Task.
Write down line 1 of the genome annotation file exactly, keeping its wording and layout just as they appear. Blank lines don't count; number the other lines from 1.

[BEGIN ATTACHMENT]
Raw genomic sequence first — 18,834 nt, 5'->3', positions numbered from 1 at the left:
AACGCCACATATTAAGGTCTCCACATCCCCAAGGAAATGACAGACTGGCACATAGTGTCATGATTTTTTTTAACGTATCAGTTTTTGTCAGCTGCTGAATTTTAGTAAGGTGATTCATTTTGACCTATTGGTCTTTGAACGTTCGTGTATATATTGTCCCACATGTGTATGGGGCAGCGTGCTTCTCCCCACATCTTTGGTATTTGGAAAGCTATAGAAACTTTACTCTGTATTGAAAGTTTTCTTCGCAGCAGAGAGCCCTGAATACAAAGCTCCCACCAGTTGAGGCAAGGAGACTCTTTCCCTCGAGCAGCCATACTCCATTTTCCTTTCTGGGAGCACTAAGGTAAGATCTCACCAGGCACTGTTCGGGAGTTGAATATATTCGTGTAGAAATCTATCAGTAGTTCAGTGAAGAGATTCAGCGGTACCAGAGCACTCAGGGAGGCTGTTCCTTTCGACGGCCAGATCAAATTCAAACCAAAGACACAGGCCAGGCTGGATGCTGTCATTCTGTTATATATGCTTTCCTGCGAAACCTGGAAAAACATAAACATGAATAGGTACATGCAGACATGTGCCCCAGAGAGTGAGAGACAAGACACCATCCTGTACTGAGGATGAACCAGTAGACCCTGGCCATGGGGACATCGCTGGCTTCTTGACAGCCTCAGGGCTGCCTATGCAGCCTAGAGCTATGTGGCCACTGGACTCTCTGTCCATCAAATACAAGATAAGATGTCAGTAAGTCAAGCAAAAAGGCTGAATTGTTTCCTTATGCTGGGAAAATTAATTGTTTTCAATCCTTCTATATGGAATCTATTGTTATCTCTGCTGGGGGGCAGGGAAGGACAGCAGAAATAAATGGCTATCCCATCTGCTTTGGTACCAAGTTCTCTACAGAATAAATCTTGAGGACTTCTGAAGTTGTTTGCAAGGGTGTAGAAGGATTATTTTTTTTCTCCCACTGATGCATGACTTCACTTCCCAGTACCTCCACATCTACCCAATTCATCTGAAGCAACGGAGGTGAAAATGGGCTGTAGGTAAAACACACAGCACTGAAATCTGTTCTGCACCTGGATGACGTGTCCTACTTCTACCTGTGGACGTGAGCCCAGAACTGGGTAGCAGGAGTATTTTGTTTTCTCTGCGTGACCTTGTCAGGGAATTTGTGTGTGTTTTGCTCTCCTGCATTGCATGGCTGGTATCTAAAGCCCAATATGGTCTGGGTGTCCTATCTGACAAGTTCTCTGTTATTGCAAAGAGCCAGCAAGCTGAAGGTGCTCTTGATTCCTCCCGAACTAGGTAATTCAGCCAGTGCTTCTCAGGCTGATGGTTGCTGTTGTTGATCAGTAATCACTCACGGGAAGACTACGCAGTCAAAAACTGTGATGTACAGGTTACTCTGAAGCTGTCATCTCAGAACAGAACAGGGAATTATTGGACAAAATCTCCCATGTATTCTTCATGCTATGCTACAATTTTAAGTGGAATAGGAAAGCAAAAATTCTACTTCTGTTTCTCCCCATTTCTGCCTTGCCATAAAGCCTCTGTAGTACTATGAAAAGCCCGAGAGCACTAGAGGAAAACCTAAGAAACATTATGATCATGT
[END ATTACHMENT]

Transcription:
Raw genomic sequence first — 18,834 nt, 5'->3', positions numbered from 1 at the left: